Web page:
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About Will Maupin's weekly. (Lincoln, Neb.) 1911-1912 | View Entire Issue (March 31, 1911)
State Historical Society J
WEEKLY JOURNAL OF CHEER F U L COMMENT
LINCOLN, NEBRASKA, MARCH 31. 1911
NEBRASKA THE GLORIOUS
Nebraskans who leave this state in the hope of finding a better
one, are framing up bitter disappointment for themeslves.
People from other states looking for new locations and passing
by Nebraska in the search, are missing the golden opportunity of
their lives. t
Today Nebraska Offers to the homeseeker, to the investor and
to the manufacturer the greatest opportunities ever offerd. Its un
titled acres of the most fertile soil in the world will support a million
more families without crowding. It is already producing " enough
raw material to supply hundreds of mammoth factories engaged in
the manufacture, of those things which men and women eat and wear.
It has an undeveloped water power sufficient to turn the wheels of
every industry. It has the finest school svstemin the United States,
the most intelligent and hospitable people in ; the world, unexcelled
church facilities, a climate equal to that of Italy, and a future grand
Nebraska produces more corn to the acre than any other state ;
more wheat to the acre than any other state; more oats to the acre
than any other state. It is the fourth largest corn producing state
cf the Union, and the youngest of the four; it is the fourth largest
wheat producing state, and the youngest of the four. It has the
fourth largest state university, and it is the youngest of the four.
It has the third largest permanent school fund of any state, and is
the youngest of the three.
Nebraska's corn crop in 1910 was. worth more than the total
gold production of the United States, including Alaska.
Not a state in the Union, or even Alaska, produced gold enough
in 1910 to equal the value of Nebraska's egg crop for the same year.
The total tobacco crop of the nation in 1910 was worth $10,
000,000 less than Nebraska corn crop in the same year.
The value of the butter made in Nebraska in 1910 was almost
equal to the nation's production of sugar in the same year.
Keep these stupendous figures in mind, and then consider the
fact that there are sixteen million acres of fertile Nebraska land as
yet untouched by the plow of the husbandman.
LESS THAN ONE-HALF OF THE TILLABLE LANDS OF
NEBRASKA IS NOW UNDER CULTIVATION, and upon the
16,000,000 acres of un tilled land another million of people may live
The total of Nebraska's .addition to the world's wealth in 1910
agricultural, live stock, dairying and manufactures was upwards
of $650,000,000. This is approximately $600 per capita. NO
OTHER STATE IN THIS UNION CAN SHOW SUCH A
WONDERFUL RECORD. And yet Nebraska is yet upon the
threshold of her development Nebraska's metropolis, Omaha, is
the third largest packing center in the world, and the largest butter
market in the world: Nebraska's capital city is the largest butter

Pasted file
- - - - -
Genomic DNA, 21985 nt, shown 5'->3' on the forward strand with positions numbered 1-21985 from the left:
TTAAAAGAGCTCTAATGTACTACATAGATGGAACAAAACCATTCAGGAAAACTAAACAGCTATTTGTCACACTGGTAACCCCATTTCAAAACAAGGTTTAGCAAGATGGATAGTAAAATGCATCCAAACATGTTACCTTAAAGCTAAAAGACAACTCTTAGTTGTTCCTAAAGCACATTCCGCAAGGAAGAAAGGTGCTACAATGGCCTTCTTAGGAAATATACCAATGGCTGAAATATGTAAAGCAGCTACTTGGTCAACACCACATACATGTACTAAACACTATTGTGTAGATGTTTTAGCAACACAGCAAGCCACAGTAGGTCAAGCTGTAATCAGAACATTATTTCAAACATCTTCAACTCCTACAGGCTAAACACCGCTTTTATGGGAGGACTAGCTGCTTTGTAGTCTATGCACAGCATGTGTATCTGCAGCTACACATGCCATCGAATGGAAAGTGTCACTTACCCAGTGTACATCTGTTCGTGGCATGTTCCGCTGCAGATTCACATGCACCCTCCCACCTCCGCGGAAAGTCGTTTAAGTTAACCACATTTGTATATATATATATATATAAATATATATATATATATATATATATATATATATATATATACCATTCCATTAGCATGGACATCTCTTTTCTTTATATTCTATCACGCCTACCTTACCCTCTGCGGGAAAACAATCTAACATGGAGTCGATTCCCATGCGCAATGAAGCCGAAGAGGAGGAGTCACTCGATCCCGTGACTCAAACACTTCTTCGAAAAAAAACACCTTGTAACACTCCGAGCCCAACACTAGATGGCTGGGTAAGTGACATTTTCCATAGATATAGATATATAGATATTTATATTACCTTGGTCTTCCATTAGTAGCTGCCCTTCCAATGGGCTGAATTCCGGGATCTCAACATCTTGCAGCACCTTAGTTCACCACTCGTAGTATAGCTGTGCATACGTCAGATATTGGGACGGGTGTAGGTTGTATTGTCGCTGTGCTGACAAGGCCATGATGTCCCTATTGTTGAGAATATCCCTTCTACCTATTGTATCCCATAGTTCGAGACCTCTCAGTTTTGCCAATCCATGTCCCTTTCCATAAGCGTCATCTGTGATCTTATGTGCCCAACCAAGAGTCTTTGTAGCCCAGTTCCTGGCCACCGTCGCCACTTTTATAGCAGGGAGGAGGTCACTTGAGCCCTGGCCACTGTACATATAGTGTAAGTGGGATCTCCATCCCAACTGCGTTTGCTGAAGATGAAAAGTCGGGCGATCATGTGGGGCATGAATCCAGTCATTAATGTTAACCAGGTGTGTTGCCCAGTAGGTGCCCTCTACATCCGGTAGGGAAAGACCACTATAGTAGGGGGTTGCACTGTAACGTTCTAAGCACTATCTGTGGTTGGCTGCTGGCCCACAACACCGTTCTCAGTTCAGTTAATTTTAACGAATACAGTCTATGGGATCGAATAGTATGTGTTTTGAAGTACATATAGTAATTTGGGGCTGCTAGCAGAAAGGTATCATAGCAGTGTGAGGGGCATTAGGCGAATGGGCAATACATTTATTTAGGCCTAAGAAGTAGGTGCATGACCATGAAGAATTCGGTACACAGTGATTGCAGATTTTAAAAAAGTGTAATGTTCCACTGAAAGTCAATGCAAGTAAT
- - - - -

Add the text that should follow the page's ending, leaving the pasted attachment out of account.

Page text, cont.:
making city in the world. Yet the live stock and dairy interests of
Nebraska are but a tithe of what they may be at the end of the next
ten years. Nebraska wheat fields will produce enough bread to feed
the nation, and her creameries will produce the butter to spread
upon the bread. Her hogs and her hens will provide the nation's
breakfast of ham and eggs. Her orchards and vineyards will sup
ply the nation's dessert. Her wool will supply the nation's clothes,
and her splendid schools and happy homes will supply the nation
with teachers and statesmen and homebuilders.
To be a Nebraskan, however humble, is better than to be a
courtier at any court, no matter how grand. To have the privilege
of singing the praises of such a state is far better than the privilege
of sitting at the feet of kings or being cup-bearer in the halls of the
Of all good things. Nebraska has the most; of bad things Ne
braska has the least. Her marvellous development during the past
quarter of a century is but an evidence of what her development is to
be during the next quarter of a century. To sound Nebraska's
praises should be the pleasure of every Nebraskan; to make her.
glories known to the world should be every Nebraskan's duty.
AND HERE IS ANOTHER BIG ASSET FOR NEBRASKA
. The Eastman bill providing for the estab
Kshmerit of a state agricultural school in
southwestern Nebraska was gasping for
breath and showing signs of early demise.
Then Will Maupin's Weekly, being more in
terested in the development of Nebraska's
.tsources than in anything else, took upon
itself the. task of reminding the democratic
majority of the legislature that it was bound
by the solemn pledge of the democratic
platform tr provide fotfy the establishment of
that school. It also called attention to the
fact that in addition to being a platform
pledge it was something that would benefit
the state as a whole. Then this newspaper,
so interested in boosting Nebraska, insisted
that the legislature "make good."
Immediately the Eastmen bill showed
signs of returning animation. Will Mau
pin's Weekly was laid upon the desks of the
legislators on Monday morning. Inside of
the week the bill was dug up, new life pump
ed into it, and it was sent through with fly
ing colors and laid upon the desk of Gover
nor Aldrich. Then Governor Aldrich affixed
his signature and the southwestern .school
of agriculture is an established fact. Will
Maupin's Weekly congratulates the legis
lators upon their wisdom, the democratic
majority upon its fulfillment of a platform
pledge, and the people of western and south
western Nebraska upon this just recogni
tion of their claims. And if Will Maupin's
Weekly contributed in any measure to the
passage it is amply repaid by the knowl
edge that it has helped to develop a vast
agricultural territory .
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